The Producer, Manager, and Leader

From Stephen Covey’s Principle Centered Leadership (p. 244):

In organizations, people usually perform one of three essential roles: producer, manager, or leader. Each role is vital to the success of the organization.

For example, if there is no producer, great ideas and high resolves are not carried out. The work simply doesn’t get done. Where there is no manager, there is role conflict and ambiguity; everyone attempts to be a producer, working independently, with few established systems or procedures. And if there is no leader, there is lack of vision and direction. People begin to lose sight of their mission.

Although each role is important to the organization, the role of leader is most important. Without strategic leadership, people may dutifully climb the “ladder of success” but discover, upon reaching the top rung, that it is leaning against the wrong wall.

In light of this, let me offer a small (OK, massive) critique of GTD (“Getting Things Done”): I would argue that, by its very nature, it inclines people to think in terms of individual contributors rather than managers or leaders. This is great if you are, in fact, a producer. But as a producer, your efforts can only scale so far–you can only get so much “done.” If your efforts are going to scale, if you are going to exponential increase the impact of what you do, you need to operate as a manager or leader. And to do this, you need to operate with a different mindset, and slightly different approach, than that which is set forth in the GTD system.

(Note: this doesn’t mean everyone should be a manager or leader–be what you are called to be, and want to be. If you are a producer, good management and leadership will also result in your work becoming effective for joint performance that is larger than itself. But those managers and leaders will be more effective if they are not operating according to GTD, as it is.)

May 28, 2010 | Filed Under Leadership | 6 Comments 

Comments

  • David T

    Matt – Would love to hear more on that “different mindset, and slightly different approach, than that which is set forth in the GTD system.” Managers and leaders still need to get things done. How would their approach need to be different?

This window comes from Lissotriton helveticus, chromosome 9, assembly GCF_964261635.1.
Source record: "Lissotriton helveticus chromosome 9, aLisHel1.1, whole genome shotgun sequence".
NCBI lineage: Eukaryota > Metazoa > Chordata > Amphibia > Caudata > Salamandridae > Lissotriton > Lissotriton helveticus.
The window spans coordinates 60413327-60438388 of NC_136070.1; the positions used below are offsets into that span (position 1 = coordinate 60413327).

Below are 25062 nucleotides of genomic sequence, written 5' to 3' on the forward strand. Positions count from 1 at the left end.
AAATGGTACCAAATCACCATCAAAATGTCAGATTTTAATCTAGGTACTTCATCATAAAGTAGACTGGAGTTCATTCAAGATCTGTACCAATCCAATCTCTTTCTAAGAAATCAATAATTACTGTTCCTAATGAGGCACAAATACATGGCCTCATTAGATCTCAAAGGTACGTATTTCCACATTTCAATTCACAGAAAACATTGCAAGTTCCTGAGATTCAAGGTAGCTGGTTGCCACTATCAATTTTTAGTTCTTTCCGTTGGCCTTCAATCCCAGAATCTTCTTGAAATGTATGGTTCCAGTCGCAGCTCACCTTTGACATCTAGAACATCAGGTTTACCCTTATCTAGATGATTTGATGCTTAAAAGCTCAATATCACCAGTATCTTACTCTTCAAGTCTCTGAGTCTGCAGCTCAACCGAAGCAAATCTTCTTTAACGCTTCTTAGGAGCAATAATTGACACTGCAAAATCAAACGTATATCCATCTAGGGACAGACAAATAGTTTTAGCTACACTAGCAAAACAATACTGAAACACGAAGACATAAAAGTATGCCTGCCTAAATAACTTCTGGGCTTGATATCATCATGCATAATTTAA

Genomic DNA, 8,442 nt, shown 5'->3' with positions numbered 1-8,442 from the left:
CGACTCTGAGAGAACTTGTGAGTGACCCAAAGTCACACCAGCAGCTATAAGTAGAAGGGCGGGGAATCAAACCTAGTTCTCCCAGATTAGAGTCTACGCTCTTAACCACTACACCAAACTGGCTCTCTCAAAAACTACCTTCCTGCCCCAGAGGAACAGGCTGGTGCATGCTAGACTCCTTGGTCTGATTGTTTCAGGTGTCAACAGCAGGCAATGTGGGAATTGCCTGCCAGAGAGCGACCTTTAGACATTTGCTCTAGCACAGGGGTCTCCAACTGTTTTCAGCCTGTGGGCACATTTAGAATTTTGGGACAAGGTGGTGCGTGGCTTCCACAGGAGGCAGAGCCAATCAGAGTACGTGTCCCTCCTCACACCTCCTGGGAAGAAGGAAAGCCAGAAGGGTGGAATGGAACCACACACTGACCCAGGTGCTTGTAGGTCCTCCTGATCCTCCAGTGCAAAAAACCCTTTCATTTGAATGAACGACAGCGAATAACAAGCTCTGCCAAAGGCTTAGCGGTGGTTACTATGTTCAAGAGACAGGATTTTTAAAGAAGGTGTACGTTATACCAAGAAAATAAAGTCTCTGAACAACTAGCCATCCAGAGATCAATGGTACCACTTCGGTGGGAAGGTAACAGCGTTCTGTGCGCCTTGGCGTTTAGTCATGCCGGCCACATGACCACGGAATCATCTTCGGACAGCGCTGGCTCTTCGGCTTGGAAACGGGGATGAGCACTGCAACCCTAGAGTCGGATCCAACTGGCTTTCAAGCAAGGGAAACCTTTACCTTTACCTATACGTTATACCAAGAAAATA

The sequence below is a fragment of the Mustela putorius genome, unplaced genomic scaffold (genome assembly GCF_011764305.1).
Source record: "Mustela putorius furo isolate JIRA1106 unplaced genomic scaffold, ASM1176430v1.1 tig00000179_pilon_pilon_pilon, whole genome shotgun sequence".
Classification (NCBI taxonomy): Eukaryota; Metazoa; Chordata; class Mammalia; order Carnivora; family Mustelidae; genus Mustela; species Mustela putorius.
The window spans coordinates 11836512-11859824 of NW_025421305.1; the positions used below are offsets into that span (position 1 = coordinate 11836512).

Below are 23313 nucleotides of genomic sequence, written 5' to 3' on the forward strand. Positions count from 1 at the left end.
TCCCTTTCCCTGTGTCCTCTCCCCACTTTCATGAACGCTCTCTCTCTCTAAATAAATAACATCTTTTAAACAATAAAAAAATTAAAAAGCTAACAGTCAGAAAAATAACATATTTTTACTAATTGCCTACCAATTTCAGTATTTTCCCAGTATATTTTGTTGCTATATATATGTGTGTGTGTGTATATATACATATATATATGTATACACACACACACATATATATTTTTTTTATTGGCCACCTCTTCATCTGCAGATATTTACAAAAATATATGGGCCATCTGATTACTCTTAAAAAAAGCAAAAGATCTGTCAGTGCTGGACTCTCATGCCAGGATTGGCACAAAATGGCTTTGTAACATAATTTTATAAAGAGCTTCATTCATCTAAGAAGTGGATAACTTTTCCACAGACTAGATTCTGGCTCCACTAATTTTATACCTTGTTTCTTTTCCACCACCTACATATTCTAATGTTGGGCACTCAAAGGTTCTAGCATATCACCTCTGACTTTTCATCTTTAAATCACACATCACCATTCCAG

• Greg

    I agree with David T; I’d love to hear more of your thoughts on this. I’ve recently become a manager and also recently adapted GTD to my work. I don’t think I could survive as a manager without GTD.

  • Matt

    David/Greg,

    I totally agree that managers and leaders still need to get things done. The issue is that GTD _as is_ doesn’t embody as effectively the other (and more primary) concept of management and leadership which is getting things done through others. Since as you move to management and leadership the focus becomes _less and less_ on your own individual contribution (although there is still a role there), I think our productivity systems need to reflect that.

    In GTD as is you have a waiting for and you can have a delegated projects list. Those are steps in the right direction, but they don’t capture the emphasis on others and setting direction and aligning people that exists (or needs to!) in management and leadership roles.

    One addition that helps capture this better, in my view, is to perhaps have a “project dashboard” where you visually display for yourself (using Mind Manager or OmniGraffle or something) the major projects of the organization (or your areas) and then _reviewing that_ regularly and asking yourself the question “what do I need to do in order to make sure that everyone is as effective as they can be, and that all of their efforts are aligned?” I suggest doing this visually because a list alone can be too numbing and linear (strange for me to say–I’m not against linear things!); a more visual “project dashboard” can embody the more non-linear relationships between things better.

    Another tool can be as simple as reviewing the org chart every so often as a trigger for ideas in what you most need to do in the moment in regard to the leadership roles of setting direction and aligning people.

    And more could be said. None of these are contrary to GTD, but GTD _as presented_ doesn’t incline people to start thinking in this direction, either. As is, the system inclines your focus towards _your_ task list. Or, at least it has this effect on many people (including me). I know everyone is different, and not everyone may feel this to the same extent as me.

  • Greg

    Thanks for sharing more of your thoughts Matt. I agree that GTD on it’s own can be very “me” focused.

    However, I’ve found that GTD was crucial for me to feel in control of my work enough so I am able to begin investing in my employees. GTD gave me enough control to know I have space in my day for more than just me. Also, I’ve found David Allen’s elaboration on GTD in his sequel “Making It All Work” to be very helpful in thinking beyond the immediate next actions and projects. He emphasizes 20K-50K foot level thinking.

    I’ve found review my Areas of Responsibility (20K foot level) every two weeks or so, keeps me centered on my responsibilities as a manager.

    I’m intrigued by the project dashboard concept. I’ll have to do some research on that.

    Thanks.

  • David T

    Matt – Very helpful comment – thanks.

  • Staffaction

    I’m a big fan of the project dashboard. I have one (giant white board) for full time staff and another for interns. It definitely helps to solve the problems.